Standing up on a stage and talking to an audience is nerve-wracking, no matter how confident you are in day-to-day life and even if you know your subject inside out.
Glossphobia, the fear of public speaking, is considered to be the greatest fear a person can have and it is far more common than you might think.
For some these nerves are just butterflies in their stomach, but for others it can mean voices stuttering, legs quivering, sweat pouring and hearts beating at double speed.
It doesn’t matter whether there are five people you know, or 50 people you don’t – the fear of public speaking can be crippling.
This fear can cause people to avoid it altogether which can put them at a disadvantage when it comes to opportunities both during education, in the workplace and socially.
But, getting over stage fright is much easier said than done.
First you must understand why you get scared
Speaking to Speakers Corner, psychologist Linda Papadopoulos said:“We have all developed this conscious mind where we are aware that not only we perceive ourselves but that others perceive us. If we begin to identify the third person too much – that is to stand outside and wonder how we appear to others, instead of actually engaging in the moment, whatever that moment may be, it doesn’t become something natural and fluid. It becomes something that feels contrived, something that you feel you are going to be judged or assessed on.”
It is the fight or flight response (also known as the acute stress response) when your body responds to a perceived threat or danger – either real or imaginary. The name comes from our ability to physically fight or run away from it. In these situations hormones such as cortisol and adrenalin are released, which is why you experience an increase in heart rate, blood pressure and breathing rate.
When it comes to public speaking some will find this adrenalin rush beneficial but most will want to flee the situation.
So, now you know why you get scared, how can you tackle it?
Public speaking isn’t something we can avoid entirely – you may find you have to do a speech at a wedding or a presentation at university whether you want to or not. Whatever the reason, overcome your fear once and going forward speaking in public will become something that you dread less and less and perhaps even start to enjoy.
Watch others speak: watch and listen to motivational speakers. They will not only help you to deal with the fear, they will also explain why you feel that way and why it is important to overcome it – many drawing on their own experiences.
Ted Talks are a great place to start – check out this one where Joe Kowan speaks about how he beat stage fright. Likewise, you might want to look up Les Brown, for one of his inspiring talks that will change your way of thinking and hopefully help you to conquer your fears.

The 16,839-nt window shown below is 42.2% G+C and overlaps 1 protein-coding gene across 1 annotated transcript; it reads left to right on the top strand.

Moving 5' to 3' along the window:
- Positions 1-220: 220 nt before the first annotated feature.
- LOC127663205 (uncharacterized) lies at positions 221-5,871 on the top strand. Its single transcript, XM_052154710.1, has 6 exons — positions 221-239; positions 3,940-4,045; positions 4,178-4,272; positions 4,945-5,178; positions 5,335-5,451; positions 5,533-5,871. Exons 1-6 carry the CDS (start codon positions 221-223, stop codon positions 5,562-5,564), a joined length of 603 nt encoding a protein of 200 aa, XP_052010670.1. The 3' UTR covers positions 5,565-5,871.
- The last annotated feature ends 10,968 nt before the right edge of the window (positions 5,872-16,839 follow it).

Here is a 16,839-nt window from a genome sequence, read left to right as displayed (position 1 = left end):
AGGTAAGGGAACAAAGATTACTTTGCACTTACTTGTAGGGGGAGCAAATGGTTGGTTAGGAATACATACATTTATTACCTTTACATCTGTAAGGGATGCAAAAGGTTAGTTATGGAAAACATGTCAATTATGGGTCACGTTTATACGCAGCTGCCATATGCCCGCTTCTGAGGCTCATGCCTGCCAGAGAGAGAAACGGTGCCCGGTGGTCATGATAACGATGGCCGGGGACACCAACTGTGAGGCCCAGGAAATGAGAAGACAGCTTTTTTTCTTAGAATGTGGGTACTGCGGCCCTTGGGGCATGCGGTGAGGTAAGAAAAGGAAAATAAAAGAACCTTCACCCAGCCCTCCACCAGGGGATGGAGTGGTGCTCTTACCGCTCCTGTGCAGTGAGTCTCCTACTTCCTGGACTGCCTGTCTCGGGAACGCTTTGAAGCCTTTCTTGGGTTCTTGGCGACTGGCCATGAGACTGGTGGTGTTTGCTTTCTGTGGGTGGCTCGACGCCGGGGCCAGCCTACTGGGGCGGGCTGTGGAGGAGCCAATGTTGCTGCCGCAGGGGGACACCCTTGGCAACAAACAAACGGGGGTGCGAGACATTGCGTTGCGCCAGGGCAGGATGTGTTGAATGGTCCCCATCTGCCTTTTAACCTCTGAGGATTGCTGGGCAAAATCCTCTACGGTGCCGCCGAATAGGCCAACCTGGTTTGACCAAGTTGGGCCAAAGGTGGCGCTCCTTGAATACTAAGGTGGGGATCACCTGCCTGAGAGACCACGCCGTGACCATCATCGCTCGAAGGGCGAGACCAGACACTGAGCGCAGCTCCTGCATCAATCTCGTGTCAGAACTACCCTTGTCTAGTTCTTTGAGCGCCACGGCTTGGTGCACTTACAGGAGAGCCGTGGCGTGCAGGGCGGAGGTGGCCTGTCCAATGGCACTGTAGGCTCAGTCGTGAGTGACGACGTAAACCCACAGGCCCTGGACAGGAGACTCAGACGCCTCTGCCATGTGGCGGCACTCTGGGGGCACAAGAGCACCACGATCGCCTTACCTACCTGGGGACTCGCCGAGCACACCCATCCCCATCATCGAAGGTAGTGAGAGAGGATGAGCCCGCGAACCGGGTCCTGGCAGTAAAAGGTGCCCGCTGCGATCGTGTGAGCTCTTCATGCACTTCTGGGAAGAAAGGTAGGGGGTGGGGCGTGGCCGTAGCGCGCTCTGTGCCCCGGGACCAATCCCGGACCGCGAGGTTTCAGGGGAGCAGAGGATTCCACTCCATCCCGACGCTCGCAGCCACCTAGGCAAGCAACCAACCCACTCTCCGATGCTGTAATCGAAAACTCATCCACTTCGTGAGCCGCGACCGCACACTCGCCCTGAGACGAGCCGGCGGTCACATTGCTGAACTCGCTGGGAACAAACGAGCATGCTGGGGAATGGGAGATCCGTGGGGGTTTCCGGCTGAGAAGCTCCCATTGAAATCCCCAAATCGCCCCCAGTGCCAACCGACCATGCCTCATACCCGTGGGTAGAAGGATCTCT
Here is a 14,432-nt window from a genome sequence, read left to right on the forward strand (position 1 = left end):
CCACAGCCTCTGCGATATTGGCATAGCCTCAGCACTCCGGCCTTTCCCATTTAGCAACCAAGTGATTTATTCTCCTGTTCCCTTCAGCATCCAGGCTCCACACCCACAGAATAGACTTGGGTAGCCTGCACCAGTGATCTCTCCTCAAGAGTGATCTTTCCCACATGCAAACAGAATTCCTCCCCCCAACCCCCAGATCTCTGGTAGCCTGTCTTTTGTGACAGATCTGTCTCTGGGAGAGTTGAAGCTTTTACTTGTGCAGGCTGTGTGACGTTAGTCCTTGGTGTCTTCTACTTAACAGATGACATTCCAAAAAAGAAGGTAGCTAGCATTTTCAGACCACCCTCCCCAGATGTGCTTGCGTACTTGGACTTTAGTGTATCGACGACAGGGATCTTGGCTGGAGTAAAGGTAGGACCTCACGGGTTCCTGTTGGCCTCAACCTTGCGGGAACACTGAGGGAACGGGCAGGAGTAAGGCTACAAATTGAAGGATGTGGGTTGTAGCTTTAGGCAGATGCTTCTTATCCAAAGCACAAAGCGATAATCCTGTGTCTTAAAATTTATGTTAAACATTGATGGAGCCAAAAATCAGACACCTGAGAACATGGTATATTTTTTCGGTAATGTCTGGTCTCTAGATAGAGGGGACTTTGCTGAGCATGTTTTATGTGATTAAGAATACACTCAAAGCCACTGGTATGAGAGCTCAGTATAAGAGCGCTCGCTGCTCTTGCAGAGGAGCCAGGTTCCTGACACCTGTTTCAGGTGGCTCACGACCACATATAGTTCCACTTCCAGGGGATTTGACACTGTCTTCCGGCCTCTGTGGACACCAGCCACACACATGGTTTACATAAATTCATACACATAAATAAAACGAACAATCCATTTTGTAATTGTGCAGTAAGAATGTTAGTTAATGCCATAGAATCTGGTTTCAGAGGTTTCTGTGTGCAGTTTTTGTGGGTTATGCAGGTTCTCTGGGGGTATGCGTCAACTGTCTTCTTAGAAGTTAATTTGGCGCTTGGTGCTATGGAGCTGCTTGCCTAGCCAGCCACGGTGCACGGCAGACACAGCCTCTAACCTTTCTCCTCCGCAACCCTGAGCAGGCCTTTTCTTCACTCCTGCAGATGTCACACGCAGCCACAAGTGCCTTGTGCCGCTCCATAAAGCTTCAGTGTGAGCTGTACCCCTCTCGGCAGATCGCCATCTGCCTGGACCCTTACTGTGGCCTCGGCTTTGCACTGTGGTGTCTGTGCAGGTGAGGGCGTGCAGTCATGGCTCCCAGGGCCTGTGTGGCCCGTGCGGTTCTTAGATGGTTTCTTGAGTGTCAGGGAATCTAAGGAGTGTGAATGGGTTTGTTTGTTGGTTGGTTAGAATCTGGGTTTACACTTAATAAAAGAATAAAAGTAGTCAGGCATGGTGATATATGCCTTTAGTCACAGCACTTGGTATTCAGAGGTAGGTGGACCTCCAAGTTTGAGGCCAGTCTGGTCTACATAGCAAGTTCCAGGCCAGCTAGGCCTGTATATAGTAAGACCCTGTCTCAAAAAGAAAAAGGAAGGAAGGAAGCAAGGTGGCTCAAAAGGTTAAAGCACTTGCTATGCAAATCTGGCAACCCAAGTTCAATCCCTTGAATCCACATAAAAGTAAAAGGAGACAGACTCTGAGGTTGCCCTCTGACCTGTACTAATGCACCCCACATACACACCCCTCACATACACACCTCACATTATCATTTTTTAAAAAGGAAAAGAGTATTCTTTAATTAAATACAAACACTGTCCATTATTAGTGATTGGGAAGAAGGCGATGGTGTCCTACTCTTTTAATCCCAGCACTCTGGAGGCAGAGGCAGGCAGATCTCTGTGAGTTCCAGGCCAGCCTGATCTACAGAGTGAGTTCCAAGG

You may also want to go to events and watch others speakers in person – watch them carefully, learn from them and maybe even speak to them after.
Prepare: you know what they say, fail to prepare and prepare to fail. If you have to do a talk, the more you practice and the better you know it, the easier it will become to deliver it. Present it to friends or family members – go over it in the mirror and say it to yourself until you know if off by heart. This will make it much more natural on the day.
Have a back-up plan: if you are prepared for something to go wrong then it won’t throw you off. Have a back-up plan where possible, e.g. notes in case your slides won’t work, and don’t panic. You are only human and we all make mistakes.
Take a drink: make sure you have a bottle of water to hand; there is nothing worse than a dry throat or a nervous cough and not being able to access water. Stopping for a drink will also give you time to gather your thoughts if you are struggling.
Use a coach: you may want to visit a coach who you can talk through your fear and help you learn to overcome it. As well as learning how to speak in public an expert can teach you how to do it with confidence.
Start small: if public speaking is something you fear and you have a big talk coming up, see if you can attend smaller events and do short, snappy talks to help you practice and gain confidence.
As well as her insight on the psychology of what makes us scared of speaking in public, Linda explained some of her tips for the day of a talk to overcome this.
· Remember to pace yourself
· Don’t wear shoes that will hurt your feet
· Wear comfortable clothing
· Focus on one or two people that are engaging with you
As one of the company’s speakers, Sally Gunnell also explained to Speakers Corner how she prepares for a talk: “I’ll often go for a walk – for 45 minutes to an hour depending on how long I’m speaking for and actually do it in my mind. I find the best way to is to have a list of five points on the side, but nine times out of ten I won’t ever use them – they are only a back up. By doing the walking that has got it into my mind.”
Don’t let stage fright put you off speaking – delivering public talks can be beneficial to you in many ways and there are ways to overcome your fears. So, take a deep breath, prepare and believe that you can do it.